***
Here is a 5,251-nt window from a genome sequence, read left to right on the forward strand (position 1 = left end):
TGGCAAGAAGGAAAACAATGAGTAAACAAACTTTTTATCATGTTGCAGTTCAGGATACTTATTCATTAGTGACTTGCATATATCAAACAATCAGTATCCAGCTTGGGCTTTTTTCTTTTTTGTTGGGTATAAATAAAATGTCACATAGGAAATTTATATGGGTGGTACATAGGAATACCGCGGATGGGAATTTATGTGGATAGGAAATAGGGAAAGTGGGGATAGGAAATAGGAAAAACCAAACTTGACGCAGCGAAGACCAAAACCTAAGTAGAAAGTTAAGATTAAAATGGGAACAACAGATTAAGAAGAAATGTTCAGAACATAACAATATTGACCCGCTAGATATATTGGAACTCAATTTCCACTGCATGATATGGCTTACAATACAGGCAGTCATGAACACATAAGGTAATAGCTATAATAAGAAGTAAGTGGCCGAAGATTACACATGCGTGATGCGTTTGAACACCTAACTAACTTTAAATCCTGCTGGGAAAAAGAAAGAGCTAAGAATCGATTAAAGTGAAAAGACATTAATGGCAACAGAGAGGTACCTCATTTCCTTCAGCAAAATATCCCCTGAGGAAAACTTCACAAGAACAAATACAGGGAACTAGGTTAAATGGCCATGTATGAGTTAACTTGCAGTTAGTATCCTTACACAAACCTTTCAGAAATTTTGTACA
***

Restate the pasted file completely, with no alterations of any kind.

Here is a 5,251-nt window from a genome sequence, read left to right on the forward strand (position 1 = left end):
TGGCAAGAAGGAAAACAATGAGTAAACAAACTTTTTATCATGTTGCAGTTCAGGATACTTATTCATTAGTGACTTGCATATATCAAACAATCAGTATCCAGCTTGGGCTTTTTTCTTTTTTGTTGGGTATAAATAAAATGTCACATAGGAAATTTATATGGGTGGTACATAGGAATACCGCGGATGGGAATTTATGTGGATAGGAAATAGGGAAAGTGGGGATAGGAAATAGGAAAAACCAAACTTGACGCAGCGAAGACCAAAACCTAAGTAGAAAGTTAAGATTAAAATGGGAACAACAGATTAAGAAGAAATGTTCAGAACATAACAATATTGACCCGCTAGATATATTGGAACTCAATTTCCACTGCATGATATGGCTTACAATACAGGCAGTCATGAACACATAAGGTAATAGCTATAATAAGAAGTAAGTGGCCGAAGATTACACATGCGTGATGCGTTTGAACACCTAACTAACTTTAAATCCTGCTGGGAAAAAGAAAGAGCTAAGAATCGATTAAAGTGAAAAGACATTAATGGCAACAGAGAGGTACCTCATTTCCTTCAGCAAAATATCCCCTGAGGAAAACTTCACAAGAACAAATACAGGGAACTAGGTTAAATGGCCATGTATGAGTTAACTTGCAGTTAGTATCCTTACACAAACCTTTCAGAAATTTTGTACA